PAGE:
‘I continue to be invested in how we got here.’ – Garrett Bradley
The October issue of frieze leads with a profile on Garrett Bradley on the occasion of the US-based filmmaker’s debut UK solo show at Lisson Gallery. Plus, in a dossier on London’s young gallery scene, four writers profile Ginny on Frederick, Guts Gallery, Home and Queercircle about taking risks and supporting fledgling artists in the capital city. And Camilla Grudova writes 1,500 words on the real and imagined women of art history who inspired her to become a novelist.
Essay: Brian Dillon on Kate Bush
Following the renewed popularity of Bush’s ‘Running Up that Hill’ (1985), Dillon looks back on the singer’s lesser-known fourth studio album, The Dreaming (1982) – an experimental release that best reflects the artist’s musical ferocity.
Interview: Barbara Chase-Riboud
'I discovered new civilizations and new ways of looking at the world.’ Senior editor Terence Trouillot speaks with the artist about her recent exhibitions at the Pulitzer Arts Foundation in St. Louis and the Serpentine Gallery in London, her memoirs and how her writing and art practice are meeting for the first time.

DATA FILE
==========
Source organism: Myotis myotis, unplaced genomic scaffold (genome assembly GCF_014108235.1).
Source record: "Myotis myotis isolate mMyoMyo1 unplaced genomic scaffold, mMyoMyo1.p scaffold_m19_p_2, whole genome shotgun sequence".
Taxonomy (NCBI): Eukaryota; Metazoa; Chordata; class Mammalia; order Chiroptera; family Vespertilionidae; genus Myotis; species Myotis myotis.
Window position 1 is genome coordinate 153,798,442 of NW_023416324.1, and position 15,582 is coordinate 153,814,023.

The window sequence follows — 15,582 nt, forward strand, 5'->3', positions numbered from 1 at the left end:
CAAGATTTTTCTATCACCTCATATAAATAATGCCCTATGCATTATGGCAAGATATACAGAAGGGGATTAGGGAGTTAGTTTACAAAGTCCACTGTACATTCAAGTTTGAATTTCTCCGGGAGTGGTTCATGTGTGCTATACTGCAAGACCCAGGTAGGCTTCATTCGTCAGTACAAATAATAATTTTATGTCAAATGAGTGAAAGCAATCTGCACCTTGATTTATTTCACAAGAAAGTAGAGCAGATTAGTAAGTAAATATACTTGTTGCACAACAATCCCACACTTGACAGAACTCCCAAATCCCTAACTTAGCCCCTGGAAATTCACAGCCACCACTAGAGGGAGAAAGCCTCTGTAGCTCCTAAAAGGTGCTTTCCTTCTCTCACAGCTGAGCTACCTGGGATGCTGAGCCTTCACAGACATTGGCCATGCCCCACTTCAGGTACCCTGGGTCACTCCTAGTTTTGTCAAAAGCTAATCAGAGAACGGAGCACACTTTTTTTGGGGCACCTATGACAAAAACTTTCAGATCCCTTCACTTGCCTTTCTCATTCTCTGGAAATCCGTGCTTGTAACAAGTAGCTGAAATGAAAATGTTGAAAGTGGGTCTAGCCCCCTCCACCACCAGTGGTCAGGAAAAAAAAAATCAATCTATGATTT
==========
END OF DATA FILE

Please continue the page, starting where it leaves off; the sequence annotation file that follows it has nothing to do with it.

Columns: Spell it Out
The issue opens with a series of columns on the theme of communication: Emily McDermott reflects on Christine Sun Kim’s role as an artist and activist for the Deaf community; publisher Sarah Shin tells Vanessa Peterson about creating spaces for the unknown at Ignota Books; Lindsay Choi looks at two works by artist and writer Theresa Hak Kyung Cha; artists Dara Birnbaum and Martine Syms discuss the systems and ideologies underpinning media today. Plus: Laura McLean-Ferris unpacks the ‘inner clown’ in Nuar Alsadir’s new book Animal Joy.
In addition, Aldeide Delago writes about a single work by the Cuban artist Belkis Ayón, frieze’s Lonely Arts explores art kinks and, finally, Going Up, Going Down charts the rise of novels about poets and the decline of ‘friendly’ design…